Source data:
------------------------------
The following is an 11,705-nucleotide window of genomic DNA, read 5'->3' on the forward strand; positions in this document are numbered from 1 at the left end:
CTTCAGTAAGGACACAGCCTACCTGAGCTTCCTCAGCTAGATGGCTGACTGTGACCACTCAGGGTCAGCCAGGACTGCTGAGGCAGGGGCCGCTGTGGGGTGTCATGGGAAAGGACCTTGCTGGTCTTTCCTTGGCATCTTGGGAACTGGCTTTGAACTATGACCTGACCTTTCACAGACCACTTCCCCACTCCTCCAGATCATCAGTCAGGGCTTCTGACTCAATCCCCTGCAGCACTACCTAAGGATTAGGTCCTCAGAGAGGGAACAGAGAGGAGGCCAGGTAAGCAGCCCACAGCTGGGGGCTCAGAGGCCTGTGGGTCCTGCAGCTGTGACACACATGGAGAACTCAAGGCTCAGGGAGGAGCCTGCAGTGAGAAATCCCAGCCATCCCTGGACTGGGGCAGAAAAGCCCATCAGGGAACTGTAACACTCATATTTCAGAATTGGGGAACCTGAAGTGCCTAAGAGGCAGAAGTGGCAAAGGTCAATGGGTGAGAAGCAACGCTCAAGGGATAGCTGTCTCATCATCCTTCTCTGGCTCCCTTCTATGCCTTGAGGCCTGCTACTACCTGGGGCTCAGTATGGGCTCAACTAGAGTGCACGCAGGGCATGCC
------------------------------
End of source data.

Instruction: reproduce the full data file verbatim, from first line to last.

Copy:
The following is an 11,705-nucleotide window of genomic DNA, read 5'->3' on the forward strand; positions in this document are numbered from 1 at the left end:
CTTCAGTAAGGACACAGCCTACCTGAGCTTCCTCAGCTAGATGGCTGACTGTGACCACTCAGGGTCAGCCAGGACTGCTGAGGCAGGGGCCGCTGTGGGGTGTCATGGGAAAGGACCTTGCTGGTCTTTCCTTGGCATCTTGGGAACTGGCTTTGAACTATGACCTGACCTTTCACAGACCACTTCCCCACTCCTCCAGATCATCAGTCAGGGCTTCTGACTCAATCCCCTGCAGCACTACCTAAGGATTAGGTCCTCAGAGAGGGAACAGAGAGGAGGCCAGGTAAGCAGCCCACAGCTGGGGGCTCAGAGGCCTGTGGGTCCTGCAGCTGTGACACACATGGAGAACTCAAGGCTCAGGGAGGAGCCTGCAGTGAGAAATCCCAGCCATCCCTGGACTGGGGCAGAAAAGCCCATCAGGGAACTGTAACACTCATATTTCAGAATTGGGGAACCTGAAGTGCCTAAGAGGCAGAAGTGGCAAAGGTCAATGGGTGAGAAGCAACGCTCAAGGGATAGCTGTCTCATCATCCTTCTCTGGCTCCCTTCTATGCCTTGAGGCCTGCTACTACCTGGGGCTCAGTATGGGCTCAACTAGAGTGCACGCAGGGCATGCC